Reason and experience
Michael Lacewing
© Michael Lacewing
• How do we know what we know?
• Types of knowledge
– Acquaintance: I know Oxford well.
– Know how: I know how to ride a bike.
– Propositional: I know that elephants are
• Belief v. knowledge
– Knowledge has a justification or evidence
A clear distinction
• Rationalism: we can have substantive a
priori knowledge of how things stand
outside the mind.
• Empiricism: we cannot.
Substantive knowledge
• Substantive knowledge is knowledge of a
synthetic proposition. Trivial knowledge is
knowledge of an analytic proposition.
– An analytic proposition is true or false in virtue
of the meanings of the words.
– Not all analytic propositions are obvious: ‘In five
days time, it will have been a week since the day
which was tomorrow three days ago’ - true or
A priori knowledge
• A priori: knowledge that does not
require (sense) experience to be
known to be true (v. a posteriori)
• It is not a claim that no experience was
necessary to arrive at the claim, but
that none is needed to prove it.
• How can there be a priori knowledge?
• Innate ideas: we have ideas or
knowledge ‘innately’
– We have an innate conceptual scheme
• A priori reasoning and intuition: we
have a form of rational ‘insight’
Innate ideas
• Locke’s attack
– All ideas (concepts and
propositional knowledge)
are available to
– There is no idea or claim
that everyone has from
– Children must first learn
or be taught concepts
• All concepts must be
gained from experience
Innate ideas
• No major philosopher has defended innate
ideas in Locke’s sense
• Innate ideas are ideas whose content cannot
be gained through experience.
• We do not have the idea/concept from birth
- experience must trigger our awareness of
the idea, but the idea is not derived from
• Triggering capacities: bird song, language
Innate ideas
• Core argument: experience is
insufficient for forming the concept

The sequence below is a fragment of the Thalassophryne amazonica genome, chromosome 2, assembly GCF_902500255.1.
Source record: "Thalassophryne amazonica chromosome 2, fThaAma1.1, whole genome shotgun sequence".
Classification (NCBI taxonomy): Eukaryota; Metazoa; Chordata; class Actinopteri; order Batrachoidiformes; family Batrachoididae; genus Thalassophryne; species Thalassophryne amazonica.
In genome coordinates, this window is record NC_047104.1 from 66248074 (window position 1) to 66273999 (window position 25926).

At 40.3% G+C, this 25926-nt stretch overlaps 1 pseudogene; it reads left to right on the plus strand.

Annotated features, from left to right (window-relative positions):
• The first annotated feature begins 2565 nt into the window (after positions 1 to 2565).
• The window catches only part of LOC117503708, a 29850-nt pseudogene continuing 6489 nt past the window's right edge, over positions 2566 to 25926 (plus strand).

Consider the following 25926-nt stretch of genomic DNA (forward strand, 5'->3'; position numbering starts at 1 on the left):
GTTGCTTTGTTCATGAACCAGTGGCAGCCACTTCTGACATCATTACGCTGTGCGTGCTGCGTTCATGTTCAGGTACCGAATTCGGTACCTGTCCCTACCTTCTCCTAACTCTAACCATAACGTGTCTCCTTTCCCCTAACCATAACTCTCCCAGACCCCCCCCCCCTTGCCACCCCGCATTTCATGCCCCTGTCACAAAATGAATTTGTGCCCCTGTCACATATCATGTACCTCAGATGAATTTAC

• E.g. ‘physical object’: how can
experience lead us to form the concept
of something that exists independently
of experience?
Origins of innate ideas
• Carruthers: innate ideas are genetically
encoded, so that under certain conditions, we
will develop the idea
• Descartes: innate ideas are part of our rational
nature, dispositions to form certain thoughts
through reasoning
• Plato: innate ideas are ‘remembered’ from a
previous existence
A priori reasoning about
what exists
• Can sense experience tell us about
everything that exists? Moral values? God?
• Can sense experience, on its own, give us
knowledge? What justifies the beliefs we
form on the basis of sense experience?
• Descartes: How do I know that reality is the
way I experience it?
– The problem of the evil demon
The physical world
• What causes our experiences of the physical world?
Physical objects
Evil demon
• Not me: I would know if I imagined them
• Not evil demon or God
– These options would entail that God is a deceiver
– God exists and is not a deceiver (ontological argument)
• Therefore, physical objects exist.
On human reasoning
• Can a priori reasoning establish
anything except analytic truths?
– Hume: ‘Nothing is demonstrable, unless
the contrary is a contradiction.’
• What can we know about the world
that does not depend on sense
Conceptual schemes
• Is sense experience where it all starts? Or
does something have to exist before sense
experience to make it ‘intelligible’?
– Is it a jumble before we apply concepts?
• Origins of concepts: language (other people)
v. structure of the mind (‘reason’)
– Language: different languages have different
concepts, so lead to different ways of
understanding sense experience
– Structure of the mind: this is common to
everyone, so there is only one (basic) way of
making sense of experience

Rationalism and empiricism